Libyan intelligence agency buildings were also attacked in the overnight raids on Tripoli, using Tornado aircraft and Tomahawk missiles fired from the submarine, HMS Triumph.
One of the intelligence centres hit played a "significant role in the collection of information by Colonel Gaddafi's secret police", and the other was a headquarters for Libya's External Security Organisation, the ministry said.
Libyan officials summoned reporters after the attack in the early hours to visit the two damaged buildings, which they said housed internal security forces and Libya's anti-corruption agency. One building was in flames.
The targets appeared to indicate a broadening of British operations, which until now have concentrated on knocking out Libyan weapons and command and control systems.
Britain's most senior military officer, General David Richards, said at the weekend that Nato must broaden its range of targets in Libya or run the risk of Col Gaddafi staying in power.
Nato officials said there had been no change in the rules of engagement agreed by all 28 Nato allies and that all alliance strikes had been aimed at military targets.
"We have been consistently striking military targets … We will continue to keep up the pressure until the military goals have been met," Nato spokeswoman Oana Lungescu said.
Military spokesman Wing Commander Mike Bracken said Nato strikes had hit a broad range of targets in the past four days.
He said the situation in Brega was now stable, although there was sporadic fighting between pro- and anti-Gaddafi forces away from the town and the civ-ilian population. Nato had also relieved pressure on the rebel-held town of Misrata.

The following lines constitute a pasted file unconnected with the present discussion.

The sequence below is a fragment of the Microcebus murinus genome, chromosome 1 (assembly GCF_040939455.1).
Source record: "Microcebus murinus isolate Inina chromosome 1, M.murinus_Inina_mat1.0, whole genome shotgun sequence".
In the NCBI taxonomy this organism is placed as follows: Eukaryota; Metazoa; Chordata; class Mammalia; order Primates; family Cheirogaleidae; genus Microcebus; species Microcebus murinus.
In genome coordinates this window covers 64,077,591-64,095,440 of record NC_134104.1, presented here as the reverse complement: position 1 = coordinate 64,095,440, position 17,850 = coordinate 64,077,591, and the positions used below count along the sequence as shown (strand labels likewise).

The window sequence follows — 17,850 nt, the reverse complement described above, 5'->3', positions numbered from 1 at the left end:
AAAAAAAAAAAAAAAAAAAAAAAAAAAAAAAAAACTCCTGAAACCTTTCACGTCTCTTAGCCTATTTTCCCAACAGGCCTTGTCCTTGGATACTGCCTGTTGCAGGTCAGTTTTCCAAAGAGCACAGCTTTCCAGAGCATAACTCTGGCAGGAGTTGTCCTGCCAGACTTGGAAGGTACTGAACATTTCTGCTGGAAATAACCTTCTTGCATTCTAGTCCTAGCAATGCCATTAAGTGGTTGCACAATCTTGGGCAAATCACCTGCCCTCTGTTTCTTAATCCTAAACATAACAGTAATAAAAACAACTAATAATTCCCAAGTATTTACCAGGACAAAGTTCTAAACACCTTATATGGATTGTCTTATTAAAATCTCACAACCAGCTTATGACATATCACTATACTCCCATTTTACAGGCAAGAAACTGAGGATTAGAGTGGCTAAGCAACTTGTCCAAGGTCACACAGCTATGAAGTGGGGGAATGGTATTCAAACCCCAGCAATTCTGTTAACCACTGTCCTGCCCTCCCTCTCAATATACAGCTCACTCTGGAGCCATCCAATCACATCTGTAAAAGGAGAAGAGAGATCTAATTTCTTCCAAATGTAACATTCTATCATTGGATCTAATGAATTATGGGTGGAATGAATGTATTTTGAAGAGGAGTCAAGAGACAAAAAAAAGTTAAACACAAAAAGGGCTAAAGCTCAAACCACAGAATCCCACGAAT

"Misrata is much safer than it was even a few days ago with less shelling on the city," he said.
"The western villages are holding on and we continue to attack pro-Gaddafi forces that threaten civilian populations," Wing Cmdr Bracken told a news briefing.
"We are achieving our objectives of reducing the Gaddafi regime's capacity to co-ordinate strikes against innocent civilians and diminishing its will to fight."
The MoD said the training base that was attacked was used by Col Gaddafi's Executive Protection Force, which acts as the bodyguard for Col Gaddafi's inner circle government and was entrusted with other "sensitive tasks".
Vehicles at the training base had been "identified as having been directly involved in the bloody suppression of public demonstrations in Tripoli on 4 March, when live ammunition was used against the legitimate protesters".
Russia hosted a representative of Col Gaddafi's government in Moscow yesterday and called on Tripoli to stop using force against civilians, comply fully with UN Security Council resolutions and withdraw armed groups from cities.
Russia is keen to act as peacemaker and preserve its influence in Libya, where it has billions of dollars of arms, energy and infrastructure contracts.